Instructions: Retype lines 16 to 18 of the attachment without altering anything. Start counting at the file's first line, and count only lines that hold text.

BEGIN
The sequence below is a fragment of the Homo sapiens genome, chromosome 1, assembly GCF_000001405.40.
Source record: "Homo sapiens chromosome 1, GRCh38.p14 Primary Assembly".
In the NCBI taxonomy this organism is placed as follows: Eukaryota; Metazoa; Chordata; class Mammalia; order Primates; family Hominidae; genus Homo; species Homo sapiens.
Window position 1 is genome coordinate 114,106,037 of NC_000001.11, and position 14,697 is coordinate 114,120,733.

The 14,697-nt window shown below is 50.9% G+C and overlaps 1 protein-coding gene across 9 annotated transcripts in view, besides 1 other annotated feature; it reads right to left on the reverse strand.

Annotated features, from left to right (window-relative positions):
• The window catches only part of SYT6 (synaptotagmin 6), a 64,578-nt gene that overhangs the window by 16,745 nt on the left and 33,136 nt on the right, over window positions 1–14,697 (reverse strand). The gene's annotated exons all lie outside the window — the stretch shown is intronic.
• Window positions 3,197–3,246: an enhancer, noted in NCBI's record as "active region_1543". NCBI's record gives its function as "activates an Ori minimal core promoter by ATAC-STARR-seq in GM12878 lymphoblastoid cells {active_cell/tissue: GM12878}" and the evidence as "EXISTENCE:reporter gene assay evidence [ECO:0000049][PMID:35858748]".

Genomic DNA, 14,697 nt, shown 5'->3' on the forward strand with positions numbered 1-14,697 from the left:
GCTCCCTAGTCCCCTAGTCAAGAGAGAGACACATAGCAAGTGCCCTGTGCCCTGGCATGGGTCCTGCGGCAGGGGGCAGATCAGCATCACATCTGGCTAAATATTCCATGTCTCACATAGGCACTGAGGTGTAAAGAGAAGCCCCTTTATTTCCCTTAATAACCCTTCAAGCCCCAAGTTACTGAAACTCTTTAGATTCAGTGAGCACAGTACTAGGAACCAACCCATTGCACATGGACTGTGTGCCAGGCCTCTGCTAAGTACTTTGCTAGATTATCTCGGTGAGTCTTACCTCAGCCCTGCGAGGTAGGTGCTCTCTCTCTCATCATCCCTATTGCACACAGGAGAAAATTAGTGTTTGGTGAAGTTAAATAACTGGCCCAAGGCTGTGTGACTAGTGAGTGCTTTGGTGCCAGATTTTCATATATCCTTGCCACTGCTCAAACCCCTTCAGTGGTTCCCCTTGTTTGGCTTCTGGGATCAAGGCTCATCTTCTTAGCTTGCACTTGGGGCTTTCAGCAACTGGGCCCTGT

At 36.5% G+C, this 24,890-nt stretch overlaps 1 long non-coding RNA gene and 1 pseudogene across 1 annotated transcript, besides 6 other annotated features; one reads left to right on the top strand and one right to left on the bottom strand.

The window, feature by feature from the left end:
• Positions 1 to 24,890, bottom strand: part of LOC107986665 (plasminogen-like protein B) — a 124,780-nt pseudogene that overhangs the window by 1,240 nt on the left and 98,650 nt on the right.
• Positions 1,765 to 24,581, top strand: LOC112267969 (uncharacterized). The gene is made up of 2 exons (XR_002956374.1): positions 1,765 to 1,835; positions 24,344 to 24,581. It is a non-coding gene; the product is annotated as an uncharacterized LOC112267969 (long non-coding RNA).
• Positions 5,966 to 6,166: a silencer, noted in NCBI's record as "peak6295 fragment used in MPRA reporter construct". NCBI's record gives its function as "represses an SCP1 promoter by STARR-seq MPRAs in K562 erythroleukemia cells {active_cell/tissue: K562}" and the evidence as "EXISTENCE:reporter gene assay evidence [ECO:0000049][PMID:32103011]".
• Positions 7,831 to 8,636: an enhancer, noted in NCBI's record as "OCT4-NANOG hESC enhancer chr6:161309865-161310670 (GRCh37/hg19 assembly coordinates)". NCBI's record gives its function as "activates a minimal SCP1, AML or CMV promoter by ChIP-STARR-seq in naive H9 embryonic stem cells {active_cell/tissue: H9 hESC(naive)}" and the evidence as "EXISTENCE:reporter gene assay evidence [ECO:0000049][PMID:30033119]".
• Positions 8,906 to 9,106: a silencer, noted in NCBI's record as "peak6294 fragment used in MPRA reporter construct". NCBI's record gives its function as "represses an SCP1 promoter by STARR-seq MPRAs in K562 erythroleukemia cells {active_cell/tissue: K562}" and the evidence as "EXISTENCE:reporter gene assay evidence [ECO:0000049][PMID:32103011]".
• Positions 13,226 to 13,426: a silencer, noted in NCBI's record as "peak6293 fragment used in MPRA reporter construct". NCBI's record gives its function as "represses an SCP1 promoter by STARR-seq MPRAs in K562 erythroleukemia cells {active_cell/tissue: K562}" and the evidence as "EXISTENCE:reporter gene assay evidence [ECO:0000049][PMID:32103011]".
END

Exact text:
• Positions 7,831 to 8,636: an enhancer, noted in NCBI's record as "OCT4-NANOG hESC enhancer chr6:161309865-161310670 (GRCh37/hg19 assembly coordinates)". NCBI's record gives its function as "activates a minimal SCP1, AML or CMV promoter by ChIP-STARR-seq in naive H9 embryonic stem cells {active_cell/tissue: H9 hESC(naive)}" and the evidence as "EXISTENCE:reporter gene assay evidence [ECO:0000049][PMID:30033119]".
• Positions 8,906 to 9,106: a silencer, noted in NCBI's record as "peak6294 fragment used in MPRA reporter construct". NCBI's record gives its function as "represses an SCP1 promoter by STARR-seq MPRAs in K562 erythroleukemia cells {active_cell/tissue: K562}" and the evidence as "EXISTENCE:reporter gene assay evidence [ECO:0000049][PMID:32103011]".
• Positions 13,226 to 13,426: a silencer, noted in NCBI's record as "peak6293 fragment used in MPRA reporter construct". NCBI's record gives its function as "represses an SCP1 promoter by STARR-seq MPRAs in K562 erythroleukemia cells {active_cell/tissue: K562}" and the evidence as "EXISTENCE:reporter gene assay evidence [ECO:0000049][PMID:32103011]".